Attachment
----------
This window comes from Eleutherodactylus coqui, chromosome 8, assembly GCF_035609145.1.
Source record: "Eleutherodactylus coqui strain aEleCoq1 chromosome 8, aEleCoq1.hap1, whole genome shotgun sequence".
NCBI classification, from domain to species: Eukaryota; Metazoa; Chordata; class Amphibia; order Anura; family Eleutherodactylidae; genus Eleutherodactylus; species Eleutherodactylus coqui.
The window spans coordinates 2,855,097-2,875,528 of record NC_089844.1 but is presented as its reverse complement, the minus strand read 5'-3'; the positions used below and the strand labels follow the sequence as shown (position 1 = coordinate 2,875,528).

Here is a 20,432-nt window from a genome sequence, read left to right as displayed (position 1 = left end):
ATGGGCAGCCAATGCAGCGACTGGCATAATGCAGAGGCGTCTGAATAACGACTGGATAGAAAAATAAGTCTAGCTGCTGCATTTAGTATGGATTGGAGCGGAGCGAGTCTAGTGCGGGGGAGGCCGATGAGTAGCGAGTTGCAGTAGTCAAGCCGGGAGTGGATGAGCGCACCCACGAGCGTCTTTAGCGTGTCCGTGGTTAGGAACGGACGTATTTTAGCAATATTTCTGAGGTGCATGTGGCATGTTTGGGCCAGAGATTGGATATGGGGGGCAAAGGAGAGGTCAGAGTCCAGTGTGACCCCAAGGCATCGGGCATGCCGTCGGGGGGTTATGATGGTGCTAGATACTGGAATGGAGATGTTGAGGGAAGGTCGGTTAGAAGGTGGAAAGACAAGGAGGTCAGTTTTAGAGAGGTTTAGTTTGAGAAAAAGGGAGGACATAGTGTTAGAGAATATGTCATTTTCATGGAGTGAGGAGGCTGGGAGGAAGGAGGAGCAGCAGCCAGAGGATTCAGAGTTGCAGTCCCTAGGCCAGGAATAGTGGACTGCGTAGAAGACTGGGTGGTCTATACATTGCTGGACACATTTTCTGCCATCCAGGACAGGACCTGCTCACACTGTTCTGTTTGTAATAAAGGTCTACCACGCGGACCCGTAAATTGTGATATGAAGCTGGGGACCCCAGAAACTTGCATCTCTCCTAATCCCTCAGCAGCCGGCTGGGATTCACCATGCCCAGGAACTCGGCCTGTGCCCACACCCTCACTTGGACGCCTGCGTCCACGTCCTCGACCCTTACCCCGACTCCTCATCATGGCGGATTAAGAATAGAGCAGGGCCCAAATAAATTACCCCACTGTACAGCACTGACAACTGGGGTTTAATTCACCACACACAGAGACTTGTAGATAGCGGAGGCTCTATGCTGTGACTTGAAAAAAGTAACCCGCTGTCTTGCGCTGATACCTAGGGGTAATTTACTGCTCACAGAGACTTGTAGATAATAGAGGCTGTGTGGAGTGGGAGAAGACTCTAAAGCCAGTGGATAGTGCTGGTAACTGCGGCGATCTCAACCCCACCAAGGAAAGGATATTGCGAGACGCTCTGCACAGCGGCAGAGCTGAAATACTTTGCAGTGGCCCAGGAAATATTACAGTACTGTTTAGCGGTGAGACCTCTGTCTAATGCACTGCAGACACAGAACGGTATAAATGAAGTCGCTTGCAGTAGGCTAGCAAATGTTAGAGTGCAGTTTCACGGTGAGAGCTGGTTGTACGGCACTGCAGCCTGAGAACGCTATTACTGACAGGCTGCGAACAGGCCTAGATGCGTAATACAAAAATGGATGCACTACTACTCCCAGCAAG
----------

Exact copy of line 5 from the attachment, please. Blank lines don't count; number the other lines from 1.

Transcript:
Here is a 20,432-nt window from a genome sequence, read left to right as displayed (position 1 = left end):